The Targeted Initiative for Older Workers is a federal-provincial/territorial cost-shared initiative that provides unemployed older workers (normally between the ages of 55 and 64 with employment assistance services, skills upgrading and work experience to reintegrate into the workforce and/or increase their employability. The Initiative assists unemployed older workers in small communities of 250,000 or less that are experiencing high unemployment, significant downsizing/closures, unfulfilled employer demand and/or skills mismatches. Under this program, provinces and territories are responsible for identifying specific communities for participation in the Initiative, designing and delivering projects, and monitoring and reporting on projects. All projects must include employment assistance activities such as résumé writing, interview techniques, counselling and job search techniques and at least two employability improvement activities, such as prior learning assessment, skills training, work experience or preparation for self-employment. The Government of Canada's investment in the Initiative complements other funding provided through various labour market transfers to provinces and territories to help Canadians obtain the training they need to secure employment, including the Canada Job Fund Agreements, Labour Market Development Agreements and Labour Market Agreements for Persons with Disabilities.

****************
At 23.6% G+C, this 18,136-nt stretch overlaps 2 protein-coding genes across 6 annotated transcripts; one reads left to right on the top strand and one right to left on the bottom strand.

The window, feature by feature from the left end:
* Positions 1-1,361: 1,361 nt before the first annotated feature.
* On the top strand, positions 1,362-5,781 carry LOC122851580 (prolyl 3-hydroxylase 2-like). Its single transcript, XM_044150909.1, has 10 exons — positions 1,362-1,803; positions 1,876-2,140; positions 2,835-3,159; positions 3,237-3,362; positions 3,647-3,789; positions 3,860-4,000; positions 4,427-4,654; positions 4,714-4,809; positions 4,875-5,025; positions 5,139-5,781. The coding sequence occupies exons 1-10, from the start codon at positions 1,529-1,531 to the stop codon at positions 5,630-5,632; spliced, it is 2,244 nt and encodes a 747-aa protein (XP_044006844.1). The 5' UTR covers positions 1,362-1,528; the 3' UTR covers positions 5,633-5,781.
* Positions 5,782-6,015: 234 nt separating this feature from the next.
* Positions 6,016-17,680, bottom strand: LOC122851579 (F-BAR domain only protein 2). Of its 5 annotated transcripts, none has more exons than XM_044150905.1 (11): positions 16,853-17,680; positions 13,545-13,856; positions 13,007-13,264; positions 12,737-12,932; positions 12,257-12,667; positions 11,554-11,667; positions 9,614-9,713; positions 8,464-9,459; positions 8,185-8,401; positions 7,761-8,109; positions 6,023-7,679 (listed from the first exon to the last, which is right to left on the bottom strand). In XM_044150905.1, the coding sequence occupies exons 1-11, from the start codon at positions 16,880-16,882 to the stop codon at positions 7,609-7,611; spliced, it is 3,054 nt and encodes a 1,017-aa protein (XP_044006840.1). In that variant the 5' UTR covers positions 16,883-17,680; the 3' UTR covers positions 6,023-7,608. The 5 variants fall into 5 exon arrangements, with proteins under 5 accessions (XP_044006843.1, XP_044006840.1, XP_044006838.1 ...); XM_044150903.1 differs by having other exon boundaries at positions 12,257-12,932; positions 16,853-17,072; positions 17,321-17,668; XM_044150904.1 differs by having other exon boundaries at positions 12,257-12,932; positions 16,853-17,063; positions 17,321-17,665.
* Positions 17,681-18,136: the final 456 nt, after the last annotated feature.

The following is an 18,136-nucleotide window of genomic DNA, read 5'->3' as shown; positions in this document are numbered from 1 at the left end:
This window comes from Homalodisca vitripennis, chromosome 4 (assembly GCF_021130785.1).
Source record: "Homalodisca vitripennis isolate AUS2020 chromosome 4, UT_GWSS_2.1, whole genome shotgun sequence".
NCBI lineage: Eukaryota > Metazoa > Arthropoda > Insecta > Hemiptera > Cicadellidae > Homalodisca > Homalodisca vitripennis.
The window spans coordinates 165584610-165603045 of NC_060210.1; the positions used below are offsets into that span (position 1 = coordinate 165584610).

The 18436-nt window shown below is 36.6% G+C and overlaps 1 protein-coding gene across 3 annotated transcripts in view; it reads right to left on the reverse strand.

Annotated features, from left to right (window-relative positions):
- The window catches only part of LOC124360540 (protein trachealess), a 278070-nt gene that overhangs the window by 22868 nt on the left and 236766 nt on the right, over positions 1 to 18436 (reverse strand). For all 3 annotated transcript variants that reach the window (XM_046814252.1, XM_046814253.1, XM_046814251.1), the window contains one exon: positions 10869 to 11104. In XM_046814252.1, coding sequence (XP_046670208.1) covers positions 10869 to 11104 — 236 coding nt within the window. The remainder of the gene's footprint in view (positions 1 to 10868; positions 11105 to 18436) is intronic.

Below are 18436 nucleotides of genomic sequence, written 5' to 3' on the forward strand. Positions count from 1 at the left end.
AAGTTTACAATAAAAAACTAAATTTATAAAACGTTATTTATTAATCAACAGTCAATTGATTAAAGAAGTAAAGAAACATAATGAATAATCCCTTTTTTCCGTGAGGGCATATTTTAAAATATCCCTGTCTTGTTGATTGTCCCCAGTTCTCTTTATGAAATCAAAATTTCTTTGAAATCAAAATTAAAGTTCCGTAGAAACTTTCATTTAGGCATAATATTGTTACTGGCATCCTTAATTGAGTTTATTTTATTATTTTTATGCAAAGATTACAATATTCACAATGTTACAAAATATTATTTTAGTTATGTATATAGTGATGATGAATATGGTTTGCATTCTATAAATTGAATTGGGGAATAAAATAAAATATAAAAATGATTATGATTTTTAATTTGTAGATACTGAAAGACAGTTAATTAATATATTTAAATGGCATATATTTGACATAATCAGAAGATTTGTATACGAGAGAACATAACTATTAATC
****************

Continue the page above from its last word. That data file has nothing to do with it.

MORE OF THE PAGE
3.7 Enabling Fund for Official Language Minority Communities